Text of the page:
Tectum

From Wikipedia, the free encyclopedia
  (Redirected from Midbrain tectum)
Jump to navigation Jump to search
Tectum
Gray685.png
Deep dissection of brainstem. Lateral view.
Details
Part ofMidbrain
Identifiers
Latintectum
MeSHD003336
NeuroNames465
NeuroLex IDbirnlex_1032
TAA14.1.06.601
THH3.11.03.3.01001
TEE5.14.3.3.1.4.1
FMA83902
Anatomical terms of neuroanatomy

The tectum (Latin: roof) also tectum mesencephali, or midbrain tectum is the dorsal region or roof of the midbrain.[1][2] The position of the tectum is contrasted with the tegmentum, which refers to the region ventral (in front of) to the ventricular system, or floor of the midbrain. The tectum is responsible for auditory and visual reflexes. The tectum consists of the four colliculi known as the corpora quadrigemina.[1] In non-mammals the tectum refers to the superior colliculus and is known as the optic tectum.

In the cat the superior colliculus projects through the reticular formation and interacts with motor neurons in the brainstem.[3]

In non-mammals these connections from the optic tectum are important for the recognition and reaction to various sized objects which is facilitated by excitatory optic nerve transmitters like L-glutamate.[4] Recent lesion studies have suggested that the optic tectum has no influence over higher-order motion responses like OMR or OKR[5], but may be more integral to lower-order cues in motion perception like in the identification of small objects.[6]

The tectum is derived in embryonic development from the alar plate of the neural tube.

Structure[edit]

View of midbrain in the brainstem showing covering tectum and tegmental floor

The optic tectum is the visual center in the non mammalian brain which develops from the alar plate of the mesencephalon.

In mammals the superior colliculus has a laminar organization which allows for different cell types to be present on corresponding layers . One example of the layer specificity is the deep laminae which send output signals away from the tectum toward the motor neurons, specifically the pontine nucleus. The pontine nucleus is located in the basal pons and is responsible for sharing information between the cerebrum and cerebellum (Pontine nucleus). Another example is the superficial laminae which receive input from retinal ganglion cells.

In humans, the tectal area known as the corpora quadrigemina consists of the inferior and the superior colliculi.

Both colliculi also have descending projections to the paramedian pontine reticular formation and spinal cord, and thus can be involved in responses to stimuli faster than cortical processing would allow.

The structure is supplied by quadrigeminal artery (a branch of posterior cerebral artery), and superior cerebellar artery.

Function[edit]

Disrupting visual experience early on in Zebrafish development results in a change in tectal activity. Changes in tectal activity resulted in an inability to successfully hunt and capture prey.[7] Hypothalamus inhibitory signaling to the deep tectal neuropil is important in tectal processing in zebrafish larvae.[8] The tectal neuropil contains structures including periventricular neurons axons and dendrites. The neuropil also contains GABAergic superficial inhibitory neurons located in stratum opticum.[9] Instead of a large cerebral cortex, Zebrafish have a relatively large optic tectum that is hypothesized to carry out some of the visual processing that the cortex performs in mammals.[10]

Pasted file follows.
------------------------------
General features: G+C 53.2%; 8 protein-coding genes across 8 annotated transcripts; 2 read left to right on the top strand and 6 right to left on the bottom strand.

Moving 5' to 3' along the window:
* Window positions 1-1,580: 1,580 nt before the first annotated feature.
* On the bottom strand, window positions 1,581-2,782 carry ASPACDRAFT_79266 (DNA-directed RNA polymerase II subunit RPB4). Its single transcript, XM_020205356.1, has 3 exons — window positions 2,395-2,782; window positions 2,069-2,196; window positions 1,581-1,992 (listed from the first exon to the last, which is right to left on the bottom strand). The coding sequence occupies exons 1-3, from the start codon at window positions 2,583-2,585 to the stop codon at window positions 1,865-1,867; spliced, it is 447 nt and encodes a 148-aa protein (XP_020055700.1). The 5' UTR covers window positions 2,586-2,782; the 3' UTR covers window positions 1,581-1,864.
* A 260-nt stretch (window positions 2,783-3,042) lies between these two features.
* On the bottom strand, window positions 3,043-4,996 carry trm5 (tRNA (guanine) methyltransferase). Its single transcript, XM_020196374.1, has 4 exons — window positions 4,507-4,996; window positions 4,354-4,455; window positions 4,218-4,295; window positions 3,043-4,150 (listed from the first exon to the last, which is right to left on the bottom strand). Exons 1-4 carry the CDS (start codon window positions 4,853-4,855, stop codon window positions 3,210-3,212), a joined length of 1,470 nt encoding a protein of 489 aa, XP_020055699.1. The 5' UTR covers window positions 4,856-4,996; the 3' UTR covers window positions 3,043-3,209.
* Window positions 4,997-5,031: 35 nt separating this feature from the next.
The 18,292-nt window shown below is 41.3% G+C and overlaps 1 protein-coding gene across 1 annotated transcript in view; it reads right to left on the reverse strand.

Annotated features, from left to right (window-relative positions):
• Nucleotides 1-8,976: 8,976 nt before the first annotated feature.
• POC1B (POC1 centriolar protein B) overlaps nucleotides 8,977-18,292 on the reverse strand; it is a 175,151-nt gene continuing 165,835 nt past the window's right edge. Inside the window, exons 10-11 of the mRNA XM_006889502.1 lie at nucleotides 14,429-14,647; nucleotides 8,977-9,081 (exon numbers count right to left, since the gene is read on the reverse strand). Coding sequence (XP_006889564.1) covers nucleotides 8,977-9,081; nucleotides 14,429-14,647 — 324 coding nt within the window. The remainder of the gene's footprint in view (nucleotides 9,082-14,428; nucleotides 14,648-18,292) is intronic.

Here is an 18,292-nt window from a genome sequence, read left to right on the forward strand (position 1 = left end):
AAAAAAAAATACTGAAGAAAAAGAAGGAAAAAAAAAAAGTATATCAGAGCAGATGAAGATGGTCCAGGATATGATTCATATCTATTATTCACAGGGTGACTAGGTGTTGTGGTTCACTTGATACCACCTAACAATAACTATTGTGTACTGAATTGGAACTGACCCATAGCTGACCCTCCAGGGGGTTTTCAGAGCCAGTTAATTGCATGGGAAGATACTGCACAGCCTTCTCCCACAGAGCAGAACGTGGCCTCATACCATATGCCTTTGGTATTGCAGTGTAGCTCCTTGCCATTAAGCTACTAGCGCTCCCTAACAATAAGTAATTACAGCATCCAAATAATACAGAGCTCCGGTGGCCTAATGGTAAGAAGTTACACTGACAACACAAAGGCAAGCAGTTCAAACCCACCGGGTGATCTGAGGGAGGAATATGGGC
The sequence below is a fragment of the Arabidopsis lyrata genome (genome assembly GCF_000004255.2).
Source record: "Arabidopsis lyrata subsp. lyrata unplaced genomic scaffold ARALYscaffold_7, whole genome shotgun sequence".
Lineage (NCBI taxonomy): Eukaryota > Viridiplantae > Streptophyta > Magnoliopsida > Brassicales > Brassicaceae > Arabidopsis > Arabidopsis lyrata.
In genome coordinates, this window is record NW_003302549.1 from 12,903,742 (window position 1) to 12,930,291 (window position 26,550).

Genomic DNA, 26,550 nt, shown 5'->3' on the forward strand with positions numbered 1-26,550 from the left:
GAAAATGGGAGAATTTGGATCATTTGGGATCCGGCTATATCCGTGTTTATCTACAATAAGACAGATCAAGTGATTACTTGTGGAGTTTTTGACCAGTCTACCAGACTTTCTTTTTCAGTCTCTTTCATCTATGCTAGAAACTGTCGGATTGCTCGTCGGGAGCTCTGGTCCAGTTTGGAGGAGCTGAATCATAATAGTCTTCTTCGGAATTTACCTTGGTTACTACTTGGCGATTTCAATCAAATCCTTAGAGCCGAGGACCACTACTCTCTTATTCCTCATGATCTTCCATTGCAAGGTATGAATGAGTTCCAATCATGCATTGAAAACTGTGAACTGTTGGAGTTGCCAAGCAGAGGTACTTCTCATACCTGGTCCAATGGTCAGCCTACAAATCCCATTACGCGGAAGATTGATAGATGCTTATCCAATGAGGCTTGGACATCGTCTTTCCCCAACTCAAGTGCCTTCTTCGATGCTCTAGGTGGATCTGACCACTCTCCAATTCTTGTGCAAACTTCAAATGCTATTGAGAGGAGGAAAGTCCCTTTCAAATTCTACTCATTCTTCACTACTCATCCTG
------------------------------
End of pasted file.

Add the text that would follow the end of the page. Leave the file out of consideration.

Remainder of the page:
Related terms[edit]

The term "tectal plate" or "quadrigeminal plate" is used to describe the junction of the gray and white matter in the embryo. (ancil-453 at NeuroNames)

Additional images[edit]

See also[edit]

References[edit]

  1. ^ a b "MeSH Browser". meshb.nlm.nih.gov. Retrieved 11 October 2019.
  2. ^ Bear, Mark F.; Connors, Barry W.; Paradiso, Michael A. (2007). Neuroscience. Lippincott Williams & Wilkins. ISBN 9780781760034.
  3. ^ Precht, W. (1974). "Tectal influences on cat ocular motoneurons". Brain Research. 20 (1): 27–40. doi:10.1016/0006-8993(74)90890-7.
  4. ^ Beart, Phillip (1976). "An evaluation of L-glutamate as the transmitter released from optic nerve terminals of the pigeon". Brain Research. 110 (1): 99–114. doi:10.1016/0006-8993(76)90211-0. PMID 6128.
  5. ^ Roeser, Tobias (2003). "Visuomotor Behaviors in Larval Zebrafish after GFP-Guided Laser Ablation of the Optic Tectum". Journal of Neuroscience. 23 (9): 3726–3734. doi:10.1523/JNEUROSCI.23-09-03726.2003.
  6. ^ Barker, Alison (2015). "Sensorimotor Decision Making in the Zebrafish Tectum". Current Biology. 25 (21): 2804–2814. doi:10.1016/j.cub.2015.09.055. PMID 26592341.
  7. ^ Avitan, L., Pujic, Z., Mölter, J., Van De Poll, M., Sun, B., Teng, H., Amor, R., Scott, E.K., Goodhill, G.J. (2017) Spontaneous Activity in the Zebrafish Tectum Reorganizes over Development and Is Influenced by Visual Experience. Current biology : CB. 27(16):2407-2419.e4.
  8. ^ Heap LA, Vanwalleghem GC, Thompson AW, Favre-Bulle I, Rubinsztein-Dunlop H, Scott EK. Hypothalamic Projections to the Optic Tectum in Larval Zebrafish  . Front Neuroanat  . 2018;11:135. https://www.frontiersin.org/article/10.3389/fnana.2017.00135.
  9. ^ Dunn, Timothy W et al. “Neural Circuits Underlying Visually Evoked Escapes in Larval Zebrafish” Neuron vol. 89,3 (2016): 613-28.
  10. ^ Heap LA, Vanwalleghem GC, Thompson AW, Favre-Bulle I, Rubinsztein-Dunlop H, Scott EK. Hypothalamic Projections to the Optic Tectum in Larval Zebrafish  . Front Neuroanat  . 2018;11:135. https://www.frontiersin.org/article/10.3389/fnana.2017.00135.

External links[edit]